Trump calls Obama 'a very good man' after historic White House meeting
By Stephen Collinson and Eric Bradner CNN
WASHINGTON (CNN) -- President Barack Obama welcomed President-elect Donald Trump to the White House Thursday, as both men put past antagonisms aside in a time-honored ritual epitomizing the peaceful transfer of political power.
Three days after mocking Trump as unfit to control the codes needed to launch nuclear weapons, Obama told his successor that he wanted him to succeed and would do everything he could to ensure a smooth transition.
Trump, who spent years pursuing Obama over false claims he is not a natural-born American and accused him of being the founder of ISIS on the campaign trail, called Obama a "very good man" and said he would seek his counsel in future.
The extraordinary meeting was a reflection of the swift and sudden change in the political mood between the frenzied last days of an election campaign and the reality of government and the transition of power between two administrations that follows.
"My No. 1 priority in the next two months is to try to facilitate a transition that ensures our President-elect is successful," Obama said.
Obama told Trump: "If you succeed, the country succeeds," as the two men sat in high-backed chairs in front of the fireplace in the Oval Office.
Trump thanked Obama for the meeting which he said had originally been scheduled for 10 minutes and went on for 90.
"Mr. President, it was a great honor being with you and I look forward to being with you many, many more times," Trump said, adding that he and Obama had spoken about some wonderful and difficult things and "some high-flying assets."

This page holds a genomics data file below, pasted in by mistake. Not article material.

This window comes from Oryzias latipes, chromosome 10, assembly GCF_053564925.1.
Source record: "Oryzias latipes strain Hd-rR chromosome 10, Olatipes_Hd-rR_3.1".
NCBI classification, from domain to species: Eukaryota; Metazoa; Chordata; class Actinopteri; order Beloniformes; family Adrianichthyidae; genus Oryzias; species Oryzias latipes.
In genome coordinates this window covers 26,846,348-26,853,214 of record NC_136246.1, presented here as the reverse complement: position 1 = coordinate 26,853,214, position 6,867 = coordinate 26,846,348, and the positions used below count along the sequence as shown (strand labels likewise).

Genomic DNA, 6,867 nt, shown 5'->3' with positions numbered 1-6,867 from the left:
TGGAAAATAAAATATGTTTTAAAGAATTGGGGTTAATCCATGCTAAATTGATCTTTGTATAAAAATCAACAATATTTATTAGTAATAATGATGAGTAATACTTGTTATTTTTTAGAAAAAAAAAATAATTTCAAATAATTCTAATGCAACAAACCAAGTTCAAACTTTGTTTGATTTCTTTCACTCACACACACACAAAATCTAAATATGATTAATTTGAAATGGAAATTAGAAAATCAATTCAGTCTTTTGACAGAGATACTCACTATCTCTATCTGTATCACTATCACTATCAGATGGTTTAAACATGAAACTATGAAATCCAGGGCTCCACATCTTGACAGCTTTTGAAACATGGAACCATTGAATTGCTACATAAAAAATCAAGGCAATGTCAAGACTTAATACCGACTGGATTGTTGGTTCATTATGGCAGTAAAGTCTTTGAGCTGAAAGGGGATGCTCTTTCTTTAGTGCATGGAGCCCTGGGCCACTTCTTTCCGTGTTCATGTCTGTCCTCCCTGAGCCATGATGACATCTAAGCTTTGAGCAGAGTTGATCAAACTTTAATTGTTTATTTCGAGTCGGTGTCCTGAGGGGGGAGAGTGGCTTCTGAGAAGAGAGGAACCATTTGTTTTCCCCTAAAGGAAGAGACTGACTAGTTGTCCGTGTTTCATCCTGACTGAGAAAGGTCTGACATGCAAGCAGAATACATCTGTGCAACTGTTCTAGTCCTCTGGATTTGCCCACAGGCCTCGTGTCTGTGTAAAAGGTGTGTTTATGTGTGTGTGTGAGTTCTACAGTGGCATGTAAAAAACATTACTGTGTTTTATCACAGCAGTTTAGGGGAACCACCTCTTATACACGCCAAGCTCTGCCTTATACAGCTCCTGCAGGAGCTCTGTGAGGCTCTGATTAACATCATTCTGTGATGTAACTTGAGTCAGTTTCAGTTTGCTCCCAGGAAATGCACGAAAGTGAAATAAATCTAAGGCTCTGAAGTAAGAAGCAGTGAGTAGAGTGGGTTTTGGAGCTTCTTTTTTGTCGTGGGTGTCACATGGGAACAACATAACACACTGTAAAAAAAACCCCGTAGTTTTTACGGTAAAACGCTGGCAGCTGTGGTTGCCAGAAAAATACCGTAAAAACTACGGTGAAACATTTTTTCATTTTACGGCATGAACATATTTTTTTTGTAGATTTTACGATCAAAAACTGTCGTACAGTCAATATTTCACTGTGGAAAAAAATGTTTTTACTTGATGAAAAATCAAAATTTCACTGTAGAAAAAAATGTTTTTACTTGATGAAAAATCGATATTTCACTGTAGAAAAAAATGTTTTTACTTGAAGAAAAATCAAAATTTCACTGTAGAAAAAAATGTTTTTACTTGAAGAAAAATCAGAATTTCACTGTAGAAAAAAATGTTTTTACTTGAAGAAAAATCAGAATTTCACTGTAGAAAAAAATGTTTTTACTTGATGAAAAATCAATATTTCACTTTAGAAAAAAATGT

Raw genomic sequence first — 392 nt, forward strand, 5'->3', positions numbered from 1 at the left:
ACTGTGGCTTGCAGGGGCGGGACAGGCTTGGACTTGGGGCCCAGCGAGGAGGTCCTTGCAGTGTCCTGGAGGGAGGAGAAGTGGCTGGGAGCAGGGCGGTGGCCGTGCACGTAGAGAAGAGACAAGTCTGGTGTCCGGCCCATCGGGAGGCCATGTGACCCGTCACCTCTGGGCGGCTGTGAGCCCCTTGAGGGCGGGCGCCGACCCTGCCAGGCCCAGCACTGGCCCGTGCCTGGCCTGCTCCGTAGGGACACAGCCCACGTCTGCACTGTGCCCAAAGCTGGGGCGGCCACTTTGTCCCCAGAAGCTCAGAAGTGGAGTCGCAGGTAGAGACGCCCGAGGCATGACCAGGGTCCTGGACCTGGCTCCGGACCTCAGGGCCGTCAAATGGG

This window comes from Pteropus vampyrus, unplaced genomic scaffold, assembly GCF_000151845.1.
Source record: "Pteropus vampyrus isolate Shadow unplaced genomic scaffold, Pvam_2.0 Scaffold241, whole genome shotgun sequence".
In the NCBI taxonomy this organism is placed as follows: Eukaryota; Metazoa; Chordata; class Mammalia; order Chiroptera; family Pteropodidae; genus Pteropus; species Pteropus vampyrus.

It was not immediately clear what he meant.
The President-elect also said he would seek "counsel" from Obama.
As the pool of reporters were led out, Trump told them several times that Obama was "a very good man."
It comes with many Americans, especially Democrats and liberals, still in disbelief and shock at Trump's victory over Hillary Clinton on Tuesday, after the most vicious and unconventional campaign in modern history.
The meeting, and Trump's stern demeanor, also underscored how the heavy burden of the presidency begins to settle on the shoulders of a President-elect. In Trump's case, that process will be especially challenging giving that he will be the first president elected with not political, diplomatic or military executive experience.
Republican National Committee chairman Reince Preibus, who is being mentioned as a possible chief of staff in Trump's White House, told CNN's Jake Tapper that Americans would appreciate Trump's demeanor in Washington.
"I hope that everyone has seen sort of this presidential Donald Trump that we knew all along was up to the task and I think is going to make us all proud," Preibus said.
It is also clear that Obama's determination to facilitate a smooth and effective transition, like the one he was provided by outgoing President George W. Bush, is a reflection of his desire not to permit any animosity towards Trump from he or his staff that would detract from his own legacy in the final days of his presidency.
The temporary truce between the White House and Trump and his Republican Party however obscures the deep shock, and disquiet about Trump and his temperament inside the White House and among Democrats.
CNN's Jim Acosta said one senior White House official responded with a single word -- "unbelievable" when asked about Trump's comment that he would seek "counsel" from the current President. The official said no one in the White House had changed their mind about Trump, despite their commitment to a smooth political transition.